Meet the Mountain Goats at Wildwood Zoo!
On November 10th, 2019, the zoo welcomed a pair of Mountain Goat kids from Olympic National Park in Washington. (Tiny) Tom and Ruby were transferred to Wildwood Zoo as the result of a cooperative project among The Washington Department of Fish and Wildlife, Northwest Trek Wildlife Park, Wildwood Park & Zoo, and several other participating zoos. For several years, the Washington Department of Fish and Wildlife has been capturing Mountain Goats in the Olympic Range, where they are non-native, to relocate them to bolster depleted populations within their native Cascade Range. Kids captured during the process have a significantly lower survival rate than juveniles and adults, so instead are placed in zoos such as ours.
Both billy (male) and nanny (female)mountain goats have beards, short tails, and long black horns, 5.9–11.0 inches in length, which contain yearly growth rings. They are protected from the elements by their woolly white double coats. The fine, dense wool of their undercoats is covered by an outer layer of longer, hollow hairs. Mountain goats molt in spring by rubbing against rocks and trees, with the adult billies shedding their extra wool first and the pregnant nannies shedding last. Their coats help them to withstand winter temperatures as low as −50 °F and winds of up to 99 miles per hour. Mountain goats can weigh between 99 and 309 pounds.
The mountain goat's feet are well-suited for climbing steep, rocky slopes with pitches exceeding 60°, with inner pads that provide traction and cloven hooves that can spread apart. The tips of their feet have sharp dewclaws that keep them from slipping. They have powerful shoulder and neck muscles that help propel them up steep slopes.
The mountain goat inhabits the Rocky Mountains and Cascade Range and other mountain regions of the Western Cordillera of North America, from Washington, Idaho and Montana through British Columbia and Alberta, into the southern Yukon and southeastern Alaska. Its northernmost range is said to be along the northern fringe of the Chugach Mountains in southcentral Alaska. Introduced populations can also be found in such areas as Idaho, Wyoming, Utah, Nevada, Oregon, Colorado, South Dakota, and the Olympic Peninsula of Washington.
Mountain goats are the largest mammals found in their high-altitude habitats, which can exceed elevations of 13,000 feet. They sometimes descend to sea level in coastal areas although they are primarily an alpine and subalpine species. The animals usually stay above the tree line throughout the year but they will migrate seasonally to higher or lower elevations within that range. Winter migrations to low-elevation mineral licks often take them several kilometers through forested areas.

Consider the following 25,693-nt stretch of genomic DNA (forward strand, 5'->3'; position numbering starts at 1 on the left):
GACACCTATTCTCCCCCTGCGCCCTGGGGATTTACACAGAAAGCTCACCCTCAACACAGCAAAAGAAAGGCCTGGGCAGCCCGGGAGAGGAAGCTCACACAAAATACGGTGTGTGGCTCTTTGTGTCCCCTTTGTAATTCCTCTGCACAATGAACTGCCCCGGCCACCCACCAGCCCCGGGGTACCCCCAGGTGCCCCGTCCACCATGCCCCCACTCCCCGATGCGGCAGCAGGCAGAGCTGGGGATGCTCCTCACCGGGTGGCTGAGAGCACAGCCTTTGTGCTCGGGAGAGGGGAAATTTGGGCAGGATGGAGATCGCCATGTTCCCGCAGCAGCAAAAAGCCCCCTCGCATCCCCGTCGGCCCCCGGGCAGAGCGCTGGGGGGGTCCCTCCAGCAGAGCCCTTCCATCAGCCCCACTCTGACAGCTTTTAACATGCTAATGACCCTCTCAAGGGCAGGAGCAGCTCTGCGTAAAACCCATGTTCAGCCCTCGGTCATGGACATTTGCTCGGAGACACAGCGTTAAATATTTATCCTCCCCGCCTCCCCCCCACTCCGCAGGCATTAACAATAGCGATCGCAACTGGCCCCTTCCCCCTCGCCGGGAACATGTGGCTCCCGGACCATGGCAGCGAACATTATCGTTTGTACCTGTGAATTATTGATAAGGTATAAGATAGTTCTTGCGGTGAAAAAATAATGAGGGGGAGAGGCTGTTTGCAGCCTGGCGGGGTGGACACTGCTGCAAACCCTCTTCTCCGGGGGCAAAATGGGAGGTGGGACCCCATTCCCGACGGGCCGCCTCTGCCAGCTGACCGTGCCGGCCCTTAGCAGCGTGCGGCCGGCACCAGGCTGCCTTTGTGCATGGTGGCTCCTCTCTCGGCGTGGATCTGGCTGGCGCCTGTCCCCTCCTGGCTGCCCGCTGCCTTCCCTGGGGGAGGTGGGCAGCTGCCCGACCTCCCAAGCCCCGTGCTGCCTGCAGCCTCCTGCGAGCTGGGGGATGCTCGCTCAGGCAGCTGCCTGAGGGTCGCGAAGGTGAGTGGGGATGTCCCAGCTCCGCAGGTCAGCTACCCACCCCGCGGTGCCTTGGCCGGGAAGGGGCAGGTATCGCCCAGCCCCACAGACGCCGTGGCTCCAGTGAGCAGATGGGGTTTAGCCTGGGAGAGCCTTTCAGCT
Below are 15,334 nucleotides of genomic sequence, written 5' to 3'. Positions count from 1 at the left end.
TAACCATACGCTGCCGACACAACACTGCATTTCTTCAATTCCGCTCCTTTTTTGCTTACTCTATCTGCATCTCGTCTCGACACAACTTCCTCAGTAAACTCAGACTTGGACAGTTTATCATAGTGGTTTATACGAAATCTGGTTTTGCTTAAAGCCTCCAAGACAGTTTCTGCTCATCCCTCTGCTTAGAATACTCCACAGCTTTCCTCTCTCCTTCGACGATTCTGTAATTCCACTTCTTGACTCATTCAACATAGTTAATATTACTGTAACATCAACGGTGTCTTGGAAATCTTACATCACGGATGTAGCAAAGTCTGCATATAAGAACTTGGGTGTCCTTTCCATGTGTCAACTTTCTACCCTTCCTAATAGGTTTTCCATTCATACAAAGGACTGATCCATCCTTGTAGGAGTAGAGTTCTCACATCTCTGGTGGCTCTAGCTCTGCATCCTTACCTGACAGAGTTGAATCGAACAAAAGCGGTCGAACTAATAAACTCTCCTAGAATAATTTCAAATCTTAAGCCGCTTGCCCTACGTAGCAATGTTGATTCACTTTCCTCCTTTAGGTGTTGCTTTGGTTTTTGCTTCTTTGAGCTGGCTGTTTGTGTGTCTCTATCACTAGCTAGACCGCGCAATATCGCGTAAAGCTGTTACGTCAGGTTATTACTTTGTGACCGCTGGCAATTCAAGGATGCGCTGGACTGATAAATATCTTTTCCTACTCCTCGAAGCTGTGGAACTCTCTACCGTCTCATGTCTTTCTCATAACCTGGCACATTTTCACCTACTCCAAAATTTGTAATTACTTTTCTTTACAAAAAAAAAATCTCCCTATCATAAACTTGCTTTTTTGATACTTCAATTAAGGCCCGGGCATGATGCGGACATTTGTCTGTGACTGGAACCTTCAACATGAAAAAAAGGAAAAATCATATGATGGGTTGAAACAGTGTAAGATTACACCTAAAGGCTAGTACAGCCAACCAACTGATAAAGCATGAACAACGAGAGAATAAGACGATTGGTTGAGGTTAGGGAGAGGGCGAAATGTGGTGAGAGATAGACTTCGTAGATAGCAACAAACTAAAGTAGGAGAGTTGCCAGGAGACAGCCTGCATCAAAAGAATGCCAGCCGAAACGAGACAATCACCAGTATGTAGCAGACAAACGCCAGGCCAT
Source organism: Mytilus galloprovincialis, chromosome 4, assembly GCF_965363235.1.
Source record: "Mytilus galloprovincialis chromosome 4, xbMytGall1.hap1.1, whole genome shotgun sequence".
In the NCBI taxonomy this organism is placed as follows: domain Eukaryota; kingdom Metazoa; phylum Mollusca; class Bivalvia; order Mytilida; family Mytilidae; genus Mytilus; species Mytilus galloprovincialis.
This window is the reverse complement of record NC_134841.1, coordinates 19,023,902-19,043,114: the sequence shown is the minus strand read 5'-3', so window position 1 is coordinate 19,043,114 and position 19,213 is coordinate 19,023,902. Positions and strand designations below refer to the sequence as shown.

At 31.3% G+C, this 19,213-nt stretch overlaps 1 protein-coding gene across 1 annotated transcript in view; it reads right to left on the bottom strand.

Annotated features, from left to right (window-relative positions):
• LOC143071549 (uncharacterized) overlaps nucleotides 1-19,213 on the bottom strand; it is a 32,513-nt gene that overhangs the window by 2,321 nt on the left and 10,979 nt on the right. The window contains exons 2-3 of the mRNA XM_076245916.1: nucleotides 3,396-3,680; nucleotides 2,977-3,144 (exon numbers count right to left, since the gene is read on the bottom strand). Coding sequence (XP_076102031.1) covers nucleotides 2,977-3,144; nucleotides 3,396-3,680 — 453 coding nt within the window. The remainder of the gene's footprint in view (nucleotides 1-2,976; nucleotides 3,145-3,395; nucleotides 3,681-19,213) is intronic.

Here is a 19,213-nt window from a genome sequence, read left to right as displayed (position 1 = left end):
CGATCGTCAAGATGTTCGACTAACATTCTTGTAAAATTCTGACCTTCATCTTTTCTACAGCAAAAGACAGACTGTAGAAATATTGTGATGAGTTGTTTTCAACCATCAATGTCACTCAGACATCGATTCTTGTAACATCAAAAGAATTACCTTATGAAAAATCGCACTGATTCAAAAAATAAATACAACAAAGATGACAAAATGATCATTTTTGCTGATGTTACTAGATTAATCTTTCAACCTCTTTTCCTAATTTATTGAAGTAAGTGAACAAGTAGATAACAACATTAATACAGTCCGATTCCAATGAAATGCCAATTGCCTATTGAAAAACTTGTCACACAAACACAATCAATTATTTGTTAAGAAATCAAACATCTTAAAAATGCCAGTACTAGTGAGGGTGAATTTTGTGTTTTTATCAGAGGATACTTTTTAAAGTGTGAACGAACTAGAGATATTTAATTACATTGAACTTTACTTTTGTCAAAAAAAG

Mountain goats reach sexual maturity at about 30 months. Nannies in a herd undergo synchronized estrus in late October through early December, at which time males and females participate in a mating ritual. Mature billies stare at nannies for long periods, dig rutting pits, and fight each other in showy (though occasionally dangerous) scuffles. After the breeding season is over, males and females move away from each other, with the adult billies breaking up into small bands of two or three individuals. Nannies form loose-knit nursery groups of up to 50 animals.
Kids are born in the spring (late May or early June) after a six-month gestation period. Nannies give birth, usually to a single offspring, after moving to an isolated ledge. Kids weigh a little over 6 pounds at birth and begin to run and climb (or attempt to do so) within hours. Although they are mostly weaned within one month, kids follow their mothers closely for the first year of life (or until the nanny gives birth again, if this does not occur the next breeding season); nannies protect their young by leading them out of danger, standing over them when faced by predators, and positioning themselves below their kids on steep slopes to stop freefalls.
In captivity: 16-20 years
In human care: 12-15 years
Mountain goats are herbivores and spend most of their time grazing. Their diets include grasses, herbs, sedges, ferns, mosses, lichens, and twigs and leaves from the low-growing shrubs and conifers of their high-altitude habitat.